COMMENT: It is pretty incredible that it was the economic recession and lower industrial production that made it possible for Argentina to plug the power-gas shortfall on both days. Before 2003-04, when Argentina’s started to scale back exports to countries such as Chile and Brazil, the country used to supply its thermal plants with diesel/heavy fuel oil during the winter months so that households could heat their homes with gas. Today, however,  it has to supply its thermal plants with liquid fuels during the whole year. A CAMMESA official told SAEM that Argentina has a constant deficit of 4 million cu m/day and during consumption peaks in winter, it may be as high as 12 million cu m/day


Venezuela and Spain have signed six agreements that will strengthen energy cooperation between the state-owned PdVSA and Repsol YPF, according to state-owned news agency ABN. Some of the most important agreements signed by both countries was to carry out prospection at Junin 7 Block in the promising Orinico Oil Belt as well as the creation of a joint venture, Petroquirequire. Another part of the agreements involve that sale for $100 million of Repsol YPF’s exploration assets of Barrancas Block to PdVSA.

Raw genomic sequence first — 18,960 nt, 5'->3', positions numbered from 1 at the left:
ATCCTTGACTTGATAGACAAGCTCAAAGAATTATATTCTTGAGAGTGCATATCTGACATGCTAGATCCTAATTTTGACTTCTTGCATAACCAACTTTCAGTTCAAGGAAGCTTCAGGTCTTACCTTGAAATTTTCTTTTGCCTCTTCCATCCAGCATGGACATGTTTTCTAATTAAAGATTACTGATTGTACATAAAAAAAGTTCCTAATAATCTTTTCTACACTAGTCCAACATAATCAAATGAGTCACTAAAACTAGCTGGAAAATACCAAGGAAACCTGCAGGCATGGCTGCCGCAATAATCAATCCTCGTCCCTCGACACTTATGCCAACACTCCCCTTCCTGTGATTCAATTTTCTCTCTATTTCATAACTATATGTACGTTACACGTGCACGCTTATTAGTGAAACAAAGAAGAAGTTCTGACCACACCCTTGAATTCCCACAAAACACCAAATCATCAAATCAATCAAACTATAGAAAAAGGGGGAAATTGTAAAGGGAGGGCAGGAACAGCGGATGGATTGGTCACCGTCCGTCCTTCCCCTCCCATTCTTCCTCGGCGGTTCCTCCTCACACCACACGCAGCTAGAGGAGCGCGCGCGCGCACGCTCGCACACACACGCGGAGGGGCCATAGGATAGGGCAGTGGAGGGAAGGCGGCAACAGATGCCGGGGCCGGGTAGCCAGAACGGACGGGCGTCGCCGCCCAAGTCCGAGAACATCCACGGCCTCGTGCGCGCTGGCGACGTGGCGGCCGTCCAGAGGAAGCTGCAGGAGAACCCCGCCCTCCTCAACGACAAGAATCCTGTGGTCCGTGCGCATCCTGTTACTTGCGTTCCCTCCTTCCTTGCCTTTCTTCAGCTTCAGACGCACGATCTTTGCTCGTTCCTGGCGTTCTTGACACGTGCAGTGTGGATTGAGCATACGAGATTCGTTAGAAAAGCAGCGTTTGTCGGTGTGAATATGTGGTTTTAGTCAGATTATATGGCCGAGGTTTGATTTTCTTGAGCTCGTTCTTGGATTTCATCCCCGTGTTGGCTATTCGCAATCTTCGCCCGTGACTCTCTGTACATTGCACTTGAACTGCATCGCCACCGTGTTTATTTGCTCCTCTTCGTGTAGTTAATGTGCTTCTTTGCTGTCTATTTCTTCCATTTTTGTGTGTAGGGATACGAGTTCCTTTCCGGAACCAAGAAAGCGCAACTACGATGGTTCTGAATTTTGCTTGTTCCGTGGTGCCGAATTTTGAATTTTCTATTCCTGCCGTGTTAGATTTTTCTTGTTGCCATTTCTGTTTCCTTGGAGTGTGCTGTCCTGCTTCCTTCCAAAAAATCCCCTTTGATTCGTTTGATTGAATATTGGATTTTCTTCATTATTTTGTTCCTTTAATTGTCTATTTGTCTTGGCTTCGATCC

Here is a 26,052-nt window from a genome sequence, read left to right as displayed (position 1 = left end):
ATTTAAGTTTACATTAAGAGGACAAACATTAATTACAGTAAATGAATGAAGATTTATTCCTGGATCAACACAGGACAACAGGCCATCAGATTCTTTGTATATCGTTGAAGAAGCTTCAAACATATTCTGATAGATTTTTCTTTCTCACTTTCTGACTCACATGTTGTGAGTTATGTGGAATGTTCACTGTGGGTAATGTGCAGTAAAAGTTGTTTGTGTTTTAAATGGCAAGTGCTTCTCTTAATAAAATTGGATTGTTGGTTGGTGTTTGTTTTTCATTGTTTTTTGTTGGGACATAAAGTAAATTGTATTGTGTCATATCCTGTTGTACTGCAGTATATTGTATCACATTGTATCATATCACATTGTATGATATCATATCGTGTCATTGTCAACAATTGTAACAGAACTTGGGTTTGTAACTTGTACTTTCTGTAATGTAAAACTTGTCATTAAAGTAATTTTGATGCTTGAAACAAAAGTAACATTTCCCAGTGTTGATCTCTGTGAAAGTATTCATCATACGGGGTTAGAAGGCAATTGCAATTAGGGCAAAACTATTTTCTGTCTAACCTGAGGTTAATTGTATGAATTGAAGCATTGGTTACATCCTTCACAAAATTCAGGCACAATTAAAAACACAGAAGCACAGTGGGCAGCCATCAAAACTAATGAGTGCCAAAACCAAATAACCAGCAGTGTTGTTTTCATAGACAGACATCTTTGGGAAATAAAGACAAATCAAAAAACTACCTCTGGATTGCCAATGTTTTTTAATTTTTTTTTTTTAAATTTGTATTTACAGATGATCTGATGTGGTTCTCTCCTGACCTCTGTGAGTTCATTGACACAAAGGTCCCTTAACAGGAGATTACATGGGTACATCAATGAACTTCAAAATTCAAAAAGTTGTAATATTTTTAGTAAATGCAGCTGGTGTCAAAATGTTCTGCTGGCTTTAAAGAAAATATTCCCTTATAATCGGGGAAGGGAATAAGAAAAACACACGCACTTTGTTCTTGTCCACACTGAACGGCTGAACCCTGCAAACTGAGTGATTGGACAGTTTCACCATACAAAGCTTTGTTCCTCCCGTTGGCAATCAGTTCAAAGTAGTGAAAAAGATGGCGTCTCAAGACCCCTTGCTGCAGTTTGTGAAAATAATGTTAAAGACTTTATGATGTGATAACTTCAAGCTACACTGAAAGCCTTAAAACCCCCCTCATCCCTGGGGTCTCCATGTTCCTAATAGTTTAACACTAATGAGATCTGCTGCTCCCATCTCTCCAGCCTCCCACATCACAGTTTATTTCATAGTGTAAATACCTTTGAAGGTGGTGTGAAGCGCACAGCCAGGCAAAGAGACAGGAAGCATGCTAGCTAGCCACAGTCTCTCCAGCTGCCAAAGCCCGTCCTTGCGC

COMMENT: The agreement between both countries is only an attempt by Spain to make better an already bad situation. Despite the politics and President Hugo Chavez’ ramblings, Venezuela’s prodigious oil and gas wealth are a big lure for energy companies such as Repsol YPF. There is an old saying in Latin America that there is “no evil that can last a hundred years.”  It means that since most human cannot live a century,  the pain they inflict cannot last that long either.